After much anticipation, October has finally rolled into town. We can now kick our transition mode into high gear and start focusing on the fall fishing techniques and patterns that go hand in hand with the more frequent and intense cool fronts that this month brings.
Based on the amount of shrimp that have been stacked in the marsh, with a little help from some big high tides this summer, we should be in for a stellar fall on Sabine Lake.
Once these fronts, especially the ones with a little oomph to em, begin to push their way to Texas upper coast, and the north wind begins to pull water from the marsh and bayous, the lake should come alive.
The shrimp will finally have the all clear to begin riding the current out of the marsh and go explore the open waters of the bay, where trout, redfish and flounder will be waiting to greet them.
Picking and diving seagulls and terns over hungry schools of predator fish will be tell tale signs that some of the shrimp have indeed decided to leave the marsh and set their bearings on the bay. Although running the birds is not the only option when it comes to having success in October, it is by far the most popular.
For the past several years here on Sabine, weve been fortunate enough to fish working birds basically year round. With the exception of January and February it has been pretty consistent and we have definitely taken advantage of it. However, the real fronts that typically begin to show up sometime in October tend to raise bird chasing up a few notches in the pecking order.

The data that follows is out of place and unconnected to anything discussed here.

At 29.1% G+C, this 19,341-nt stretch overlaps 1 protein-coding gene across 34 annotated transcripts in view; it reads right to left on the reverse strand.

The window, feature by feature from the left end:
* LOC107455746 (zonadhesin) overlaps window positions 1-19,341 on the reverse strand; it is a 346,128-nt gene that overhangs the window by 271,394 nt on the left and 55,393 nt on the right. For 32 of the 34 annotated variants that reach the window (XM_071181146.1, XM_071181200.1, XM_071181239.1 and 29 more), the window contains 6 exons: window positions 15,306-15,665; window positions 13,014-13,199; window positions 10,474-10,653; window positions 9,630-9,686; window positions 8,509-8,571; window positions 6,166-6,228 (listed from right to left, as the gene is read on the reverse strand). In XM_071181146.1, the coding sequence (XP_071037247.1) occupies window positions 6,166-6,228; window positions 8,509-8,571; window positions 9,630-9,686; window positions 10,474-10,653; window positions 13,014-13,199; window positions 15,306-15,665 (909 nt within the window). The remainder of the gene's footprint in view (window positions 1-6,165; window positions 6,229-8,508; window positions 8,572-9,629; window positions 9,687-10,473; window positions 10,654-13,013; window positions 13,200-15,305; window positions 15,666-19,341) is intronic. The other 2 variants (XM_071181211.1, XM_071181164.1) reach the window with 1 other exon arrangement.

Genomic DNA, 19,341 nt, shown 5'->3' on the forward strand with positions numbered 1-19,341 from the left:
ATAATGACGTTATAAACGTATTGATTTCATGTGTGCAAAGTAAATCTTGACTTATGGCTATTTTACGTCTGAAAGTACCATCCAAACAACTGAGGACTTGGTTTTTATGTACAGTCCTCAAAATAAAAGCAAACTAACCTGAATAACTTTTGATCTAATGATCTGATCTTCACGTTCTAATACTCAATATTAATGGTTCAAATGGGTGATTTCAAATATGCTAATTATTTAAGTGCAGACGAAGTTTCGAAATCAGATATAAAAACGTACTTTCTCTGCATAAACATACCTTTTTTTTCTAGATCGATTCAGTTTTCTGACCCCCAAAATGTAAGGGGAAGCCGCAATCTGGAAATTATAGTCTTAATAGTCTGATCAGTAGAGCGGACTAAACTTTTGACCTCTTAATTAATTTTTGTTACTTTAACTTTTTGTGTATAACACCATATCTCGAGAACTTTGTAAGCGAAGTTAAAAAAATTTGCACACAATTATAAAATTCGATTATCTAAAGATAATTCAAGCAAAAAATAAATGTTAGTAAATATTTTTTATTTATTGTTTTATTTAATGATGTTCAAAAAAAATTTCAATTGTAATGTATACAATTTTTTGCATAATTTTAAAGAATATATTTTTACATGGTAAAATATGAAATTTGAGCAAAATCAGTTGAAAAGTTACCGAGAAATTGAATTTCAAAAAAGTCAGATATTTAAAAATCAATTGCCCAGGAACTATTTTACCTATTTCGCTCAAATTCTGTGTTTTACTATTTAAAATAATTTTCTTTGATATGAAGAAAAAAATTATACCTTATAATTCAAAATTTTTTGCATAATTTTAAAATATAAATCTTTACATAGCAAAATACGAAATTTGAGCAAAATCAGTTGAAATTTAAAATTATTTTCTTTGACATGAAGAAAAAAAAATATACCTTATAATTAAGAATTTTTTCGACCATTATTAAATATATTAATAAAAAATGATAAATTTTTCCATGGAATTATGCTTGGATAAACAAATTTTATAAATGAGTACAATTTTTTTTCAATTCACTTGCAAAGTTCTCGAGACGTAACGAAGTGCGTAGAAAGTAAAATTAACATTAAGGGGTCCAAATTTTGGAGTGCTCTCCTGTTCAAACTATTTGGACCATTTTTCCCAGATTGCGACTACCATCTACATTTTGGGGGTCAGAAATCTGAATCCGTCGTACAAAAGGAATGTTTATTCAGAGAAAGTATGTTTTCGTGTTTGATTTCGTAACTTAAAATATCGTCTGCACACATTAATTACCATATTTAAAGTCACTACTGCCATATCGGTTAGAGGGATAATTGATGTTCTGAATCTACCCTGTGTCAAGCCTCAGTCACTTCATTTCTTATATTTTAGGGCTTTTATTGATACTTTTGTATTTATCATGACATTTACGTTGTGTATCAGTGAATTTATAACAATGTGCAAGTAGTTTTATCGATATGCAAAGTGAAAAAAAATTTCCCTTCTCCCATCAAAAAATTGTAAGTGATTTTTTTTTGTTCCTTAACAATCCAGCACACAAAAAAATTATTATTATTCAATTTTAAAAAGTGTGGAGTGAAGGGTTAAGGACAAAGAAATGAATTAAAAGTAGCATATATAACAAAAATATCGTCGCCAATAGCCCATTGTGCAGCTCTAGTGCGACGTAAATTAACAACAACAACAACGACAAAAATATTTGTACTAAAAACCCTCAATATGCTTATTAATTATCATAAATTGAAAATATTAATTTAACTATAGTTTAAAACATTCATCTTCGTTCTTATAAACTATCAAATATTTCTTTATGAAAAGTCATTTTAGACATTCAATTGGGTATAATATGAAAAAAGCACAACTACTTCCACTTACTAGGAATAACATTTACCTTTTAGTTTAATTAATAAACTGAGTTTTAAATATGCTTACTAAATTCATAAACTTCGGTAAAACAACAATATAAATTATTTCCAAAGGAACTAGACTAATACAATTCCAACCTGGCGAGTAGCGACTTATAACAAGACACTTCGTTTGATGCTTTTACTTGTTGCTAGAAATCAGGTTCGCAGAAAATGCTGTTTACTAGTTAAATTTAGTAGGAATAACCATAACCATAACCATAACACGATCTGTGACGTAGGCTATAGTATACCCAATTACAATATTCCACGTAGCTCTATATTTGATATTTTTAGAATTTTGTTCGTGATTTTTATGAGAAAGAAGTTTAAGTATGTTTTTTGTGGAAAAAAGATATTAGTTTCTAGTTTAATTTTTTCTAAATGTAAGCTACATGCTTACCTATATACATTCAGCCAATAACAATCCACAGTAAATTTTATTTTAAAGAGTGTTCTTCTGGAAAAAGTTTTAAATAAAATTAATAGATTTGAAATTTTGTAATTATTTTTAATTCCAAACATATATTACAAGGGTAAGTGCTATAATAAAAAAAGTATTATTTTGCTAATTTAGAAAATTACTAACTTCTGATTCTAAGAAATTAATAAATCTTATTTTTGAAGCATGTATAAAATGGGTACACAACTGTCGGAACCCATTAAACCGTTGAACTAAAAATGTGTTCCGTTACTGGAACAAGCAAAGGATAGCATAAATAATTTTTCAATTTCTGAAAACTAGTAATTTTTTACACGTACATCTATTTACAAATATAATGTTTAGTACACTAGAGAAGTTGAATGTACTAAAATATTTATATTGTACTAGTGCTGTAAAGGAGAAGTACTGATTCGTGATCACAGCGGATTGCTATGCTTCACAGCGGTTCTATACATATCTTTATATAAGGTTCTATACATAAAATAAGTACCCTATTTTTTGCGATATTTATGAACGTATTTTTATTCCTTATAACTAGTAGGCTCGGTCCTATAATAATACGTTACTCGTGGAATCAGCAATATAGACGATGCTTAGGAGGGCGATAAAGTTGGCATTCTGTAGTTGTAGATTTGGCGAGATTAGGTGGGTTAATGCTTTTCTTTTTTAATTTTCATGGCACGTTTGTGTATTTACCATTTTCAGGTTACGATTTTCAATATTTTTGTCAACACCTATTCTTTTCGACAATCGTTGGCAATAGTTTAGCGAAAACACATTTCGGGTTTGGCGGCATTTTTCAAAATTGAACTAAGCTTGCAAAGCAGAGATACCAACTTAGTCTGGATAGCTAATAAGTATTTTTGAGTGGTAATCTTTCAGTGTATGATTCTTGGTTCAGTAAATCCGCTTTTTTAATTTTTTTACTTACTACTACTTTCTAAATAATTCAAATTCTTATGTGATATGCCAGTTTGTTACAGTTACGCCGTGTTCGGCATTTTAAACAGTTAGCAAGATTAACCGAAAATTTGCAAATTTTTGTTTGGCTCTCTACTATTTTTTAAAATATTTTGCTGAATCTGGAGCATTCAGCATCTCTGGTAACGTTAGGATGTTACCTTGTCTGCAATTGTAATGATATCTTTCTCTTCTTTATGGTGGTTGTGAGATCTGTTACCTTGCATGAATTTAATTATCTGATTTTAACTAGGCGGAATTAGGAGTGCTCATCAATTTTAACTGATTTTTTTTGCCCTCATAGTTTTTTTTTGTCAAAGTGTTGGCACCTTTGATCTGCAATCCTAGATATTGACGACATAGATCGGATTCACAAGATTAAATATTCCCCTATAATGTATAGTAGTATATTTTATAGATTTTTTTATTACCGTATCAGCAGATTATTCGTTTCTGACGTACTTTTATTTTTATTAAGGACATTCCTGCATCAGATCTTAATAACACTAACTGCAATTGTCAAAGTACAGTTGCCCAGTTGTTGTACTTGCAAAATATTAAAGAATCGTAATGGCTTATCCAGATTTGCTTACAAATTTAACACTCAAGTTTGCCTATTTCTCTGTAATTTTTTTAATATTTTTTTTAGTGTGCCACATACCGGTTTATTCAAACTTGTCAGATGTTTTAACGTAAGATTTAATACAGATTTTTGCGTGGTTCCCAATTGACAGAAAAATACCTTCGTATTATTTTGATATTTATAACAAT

Its all about the amount of bait in the bay that allows predators like the Big 3 to display their dominance in the food chain. We have shrimp in the lake during the spring and summer months and have been blessed lately with an influx of ribbonfish. However, it pales in comparison with the numbers of shrimp and baitfish that pour out of the marsh and bayous as a result of the low tides that come with the stronger cold fronts.
The amount of shrimp available in the fall is what sets fishing the birds apart from the rest of the year. In the summer there is not nearly as much shrimp concentrated in a particular area, and sometimes were lucky just to catch one or two fish in a group of birds before they go down. In the fall, however, its not uncommon to stay with the birds for over an hour, getting bit on almost every cast. There are usually several different groups to choose from so there is plenty of room for everyone.
Its not necessary to worry too much about what baits to throw either because when you find yourself within casting distance of gulls picking, shrimp skipping and fish busting the surface, youre going to get bit no matter what youve got tied on. Fish with your favorite go-to baits or experiment with something new and come see me on Sabine Lake in October. Ill be in the birds.
THE BANK BITE
Location: McFaddin Beach
Species: Bull Reds
Best Baits: Live or cut mullet
Best Times: Strong incoming tides
Tips: Cast past the 2nd or 3rd sandbar. Place rods in a secure holder. Grab something refreshing and wait for the reels to sing!